Dow has trained 800 of its 4,600 managers world-wide since 2011 -- and seen the number of women in professional positions rise to 32.4% from 29.7% in that time. Unconscious-bias training played a strong role in that gain, says Johanna Soderstrom, a human-resources vice president at the large chemicals maker. At Microsoft, the training helps hold leaders 'accountable for building a diverse culture,' a spokeswoman says.

Unconscious-bias training arose from the Implied Association Test, a measure of hidden stereotypes invented in 1994 by Tony Greenwald, a University of Washington psychology professor. The online version has been taken more than 15 million times since its 1998 introduction, with most test takers showing a preference for white people, according to Brian Nosek, a co-developer.

Prof. Greenwald warns that unconscious-bias training often 'is just window dressing' that fails to alter work practices. 'You don't go to a class and next week, everything changes,' adds Linda Hudson, chief executive of BAE, the U.S. arm of BAE Systems PLC.

Nonetheless, diversity specialists say, companies that pair training with such tactics as joint interviews of applicants and requirements that candidate slates include diverse prospects tend to see faster improvement.

BAE launched its unconscious-bias training amid a multipronged push to bring more women and minorities into its managerial ranks.

Among the efforts Ms. Hudson spearheaded in 2011: A woman or a person of color now participates in interview panels for potential middle managers and executives. The hiring panels previously 'had a tendency to select white males,' recalls Bridgette A. Weitzel, BAE's chief talent officer. Between May 2011 and May 2013, BAE says, the number of women and people of color in senior management rose nearly 10%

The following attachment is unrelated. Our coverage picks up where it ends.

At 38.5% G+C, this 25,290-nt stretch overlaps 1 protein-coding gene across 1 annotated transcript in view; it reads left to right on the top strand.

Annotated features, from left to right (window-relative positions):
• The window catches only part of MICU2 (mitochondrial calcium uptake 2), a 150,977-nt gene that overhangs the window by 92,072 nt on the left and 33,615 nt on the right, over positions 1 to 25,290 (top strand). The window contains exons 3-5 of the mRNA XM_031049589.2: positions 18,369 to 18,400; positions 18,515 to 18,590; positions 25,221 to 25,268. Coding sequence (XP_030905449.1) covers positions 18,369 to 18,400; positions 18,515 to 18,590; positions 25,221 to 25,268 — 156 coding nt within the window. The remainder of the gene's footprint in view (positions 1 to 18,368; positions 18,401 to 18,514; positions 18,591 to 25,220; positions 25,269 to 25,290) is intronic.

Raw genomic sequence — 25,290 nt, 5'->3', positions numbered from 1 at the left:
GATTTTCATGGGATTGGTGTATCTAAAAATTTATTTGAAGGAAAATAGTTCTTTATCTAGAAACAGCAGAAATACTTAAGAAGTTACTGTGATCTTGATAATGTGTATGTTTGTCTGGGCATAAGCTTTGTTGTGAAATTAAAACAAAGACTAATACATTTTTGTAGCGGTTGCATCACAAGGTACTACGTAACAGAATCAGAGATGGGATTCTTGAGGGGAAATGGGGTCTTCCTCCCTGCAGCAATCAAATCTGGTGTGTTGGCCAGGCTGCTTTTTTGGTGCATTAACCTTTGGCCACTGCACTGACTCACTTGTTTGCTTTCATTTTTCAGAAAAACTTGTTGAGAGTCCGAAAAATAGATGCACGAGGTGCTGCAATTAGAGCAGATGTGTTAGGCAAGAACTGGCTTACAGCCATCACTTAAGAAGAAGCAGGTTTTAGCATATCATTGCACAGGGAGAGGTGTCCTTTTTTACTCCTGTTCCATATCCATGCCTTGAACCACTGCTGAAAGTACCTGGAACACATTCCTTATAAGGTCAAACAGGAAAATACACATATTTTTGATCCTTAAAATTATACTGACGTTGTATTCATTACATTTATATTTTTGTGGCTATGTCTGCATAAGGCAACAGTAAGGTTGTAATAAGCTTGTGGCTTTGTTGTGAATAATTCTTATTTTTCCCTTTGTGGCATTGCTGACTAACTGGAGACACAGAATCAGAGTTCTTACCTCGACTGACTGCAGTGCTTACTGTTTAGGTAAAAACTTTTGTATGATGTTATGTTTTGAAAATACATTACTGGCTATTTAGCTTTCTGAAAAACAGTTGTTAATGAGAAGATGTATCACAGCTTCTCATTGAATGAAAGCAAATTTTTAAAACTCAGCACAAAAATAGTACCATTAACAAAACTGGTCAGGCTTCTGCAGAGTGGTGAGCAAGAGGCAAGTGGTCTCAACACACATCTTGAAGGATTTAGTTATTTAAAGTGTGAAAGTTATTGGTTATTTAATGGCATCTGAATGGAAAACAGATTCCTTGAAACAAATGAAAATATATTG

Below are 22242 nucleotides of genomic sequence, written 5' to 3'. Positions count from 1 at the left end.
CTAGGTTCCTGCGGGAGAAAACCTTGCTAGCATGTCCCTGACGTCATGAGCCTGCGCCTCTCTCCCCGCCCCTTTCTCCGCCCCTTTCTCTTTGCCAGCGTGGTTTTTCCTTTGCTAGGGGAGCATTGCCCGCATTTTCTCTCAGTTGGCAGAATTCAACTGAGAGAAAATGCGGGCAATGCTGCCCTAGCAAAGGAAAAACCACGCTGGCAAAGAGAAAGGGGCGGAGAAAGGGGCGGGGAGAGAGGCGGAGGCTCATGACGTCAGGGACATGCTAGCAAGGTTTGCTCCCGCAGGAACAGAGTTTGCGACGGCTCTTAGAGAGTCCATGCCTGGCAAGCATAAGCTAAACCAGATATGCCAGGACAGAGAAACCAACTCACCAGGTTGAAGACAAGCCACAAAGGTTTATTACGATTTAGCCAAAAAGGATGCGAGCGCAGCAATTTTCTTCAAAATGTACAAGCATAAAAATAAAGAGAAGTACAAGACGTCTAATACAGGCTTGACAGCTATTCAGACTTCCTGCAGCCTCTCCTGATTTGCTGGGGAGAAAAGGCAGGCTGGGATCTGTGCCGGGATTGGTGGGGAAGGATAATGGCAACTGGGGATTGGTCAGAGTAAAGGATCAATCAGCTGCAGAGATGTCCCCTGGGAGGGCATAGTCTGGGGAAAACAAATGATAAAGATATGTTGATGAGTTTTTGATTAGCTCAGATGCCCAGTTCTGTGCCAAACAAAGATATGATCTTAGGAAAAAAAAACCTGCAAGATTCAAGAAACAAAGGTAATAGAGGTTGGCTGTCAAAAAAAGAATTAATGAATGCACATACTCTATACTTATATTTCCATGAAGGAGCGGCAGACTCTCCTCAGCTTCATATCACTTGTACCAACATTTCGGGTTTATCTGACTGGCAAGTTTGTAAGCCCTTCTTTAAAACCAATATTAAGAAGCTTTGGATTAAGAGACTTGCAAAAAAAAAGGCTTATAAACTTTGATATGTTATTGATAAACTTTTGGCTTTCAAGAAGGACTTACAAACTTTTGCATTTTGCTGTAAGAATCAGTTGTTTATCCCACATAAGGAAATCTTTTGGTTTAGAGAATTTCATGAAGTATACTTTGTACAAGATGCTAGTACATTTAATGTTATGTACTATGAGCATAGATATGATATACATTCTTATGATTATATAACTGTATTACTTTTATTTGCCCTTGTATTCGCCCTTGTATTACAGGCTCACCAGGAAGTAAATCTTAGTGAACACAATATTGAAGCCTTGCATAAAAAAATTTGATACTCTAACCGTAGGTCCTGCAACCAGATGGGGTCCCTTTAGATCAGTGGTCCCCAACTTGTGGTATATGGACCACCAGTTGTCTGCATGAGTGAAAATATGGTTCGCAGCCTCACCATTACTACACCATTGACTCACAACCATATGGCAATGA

As for Ms. Fleming, the class forced her to recognize that unconscious biases 'are part of who I am,' she remarked later.

She has begun giving her staffers advance notice about difficult meeting topics 'so there will be more time for the more introspective folks to assimilate their thoughts.' The executive also hopes to switch to 'blind' resumes -- documents without an applicant's name or address.

This idea, discussed during her training, 'sounds like a clean way of taking all the variables out,'' Ms. Fleming says. BAE says it may eventually embrace blind r谷sum谷s company-wide.

In one study of 1,250 employers, dummy r谷sum谷s with typically 'white' names received 50% more interview callbacks than those with typically 'black' names.

'The best possible person [should] come into a role without letting my unconscious biases interfere,'' Ms. Fleming concludes.

人人内心都隐藏着偏见。对于BAE Systems Inc.的副总裁丹尼斯·罗素·弗莱明(Denise Russell Fleming)来说,这些偏见包括会议期间忽视那些不那么爱发言的同事。她说,因为内向的人参与不够,“我可能没有做出最好的决定”。弗莱明说,她往往会偏向于更加健谈的人。


BAE是一家重要的国防承包商。包括它在内,越来越多的美国企业都在提供旨在克服这些隐性偏见的培训项目。多元化顾问公司FutureWork Institute负责人玛格丽特·里甘(Margaret Regan)说,设立了多元化项目的美国大型雇主当中,目前多达两成都在提供克服无意识偏见的培训,五年前这个比例只有2%,五年后则有望达到50%。

里甘说:“现在它是需求最多、也最受欢迎的多元化项目。”她的公司在前不久为微软公司(Microsoft Corp.)的2,000名管理人员提供了无意识偏见方面的指导。



多元化咨询公司Cook Ross Inc.设计的这套培训,旨在让管理人员意识到自己的思维过程中从哪个地方开始出现偏见,而不是将高管职位女性和少数族裔稀少的问题归咎于任何人。

去年年底在弗吉尼亚阿灵顿(Arlington)举办的一堂课上,培训师梅丽莎·兰伯特(Melissa Lambert)对弗莱明和另外九个人说:“我不想让你们因为自己可能拥有的某些偏见而感到内疚。”




带有两名年轻下属的41岁副总裁戴安娜·帕里西(Diane Parisi)说,1981年以来出生的所谓的千禧一代“不想就拿那点工资”,并且指望因为自己上过大学就能很快往上升。


据Cook Ross公司创始人霍华德·罗斯(Howard Ross)估计,50人的一日课程平均学费一般在2,000美元到6,000美元。陶氏化学(Dow Chemical Co.)、谷歌(Google Inc.)、辉瑞(Pfizer Inc.)和普华永道(PricewaterhouseCoopers)最近也给大量的员工进行了培训,以帮助他们发现自己的无意识偏见。


陶氏化学从2011年以来为其全球4,600名管理人员中的800人提供了培训,同一时期女性在专业岗位上的比例从29.7%上升到32.4%。这家大型化学品生产商的人力资源副总裁乔安娜·瑟德斯特伦(Johanna Soderstrom)说,无意识偏见培训在这个进步过程中发挥了重要作用。微软一位发言人说,这一培训有助于让领导人为“多元文化的打造负起责任来”。

无意识偏见培训起源于华盛顿大学(University of Washington)心理学教授托尼·格林沃尔德(Tony Greenwald)在1994年发明、用于衡量隐性成见的“隐含联想测试”(Implied Association Test)。据联合开发者布里安·诺塞克(Brian Nosek)说,该测试的网络版从1998年推出以来已经有1,500万人次参加,大多数参加测试的人都显示出了对白人的偏向。

格林沃尔德教授提醒说,无意识偏见培训常常只是“装点门面”,没有起到改变工作习惯的作用。BAE首席执行长琳达·哈德森(Linda Hudson)也说:“你不会在上了一堂课之后,第二个星期什么都变了。”(BAE Systems Inc.是英宇航系统公司(BAE Systems PLC)的美国子公司。)



哈德森2011年发起的行动包括:招聘中高层管理人员的面试小组现在要有一名女性或有色人种。BAE首席人才长布丽奇特·韦策尔(Bridgette A. Weitzel)回忆说,之前的招聘小组“倾向于挑选白种男性”,BAE表示,从2011年5月到2013年5月,高级管理层中的女性和有色人种数量增加了近10%。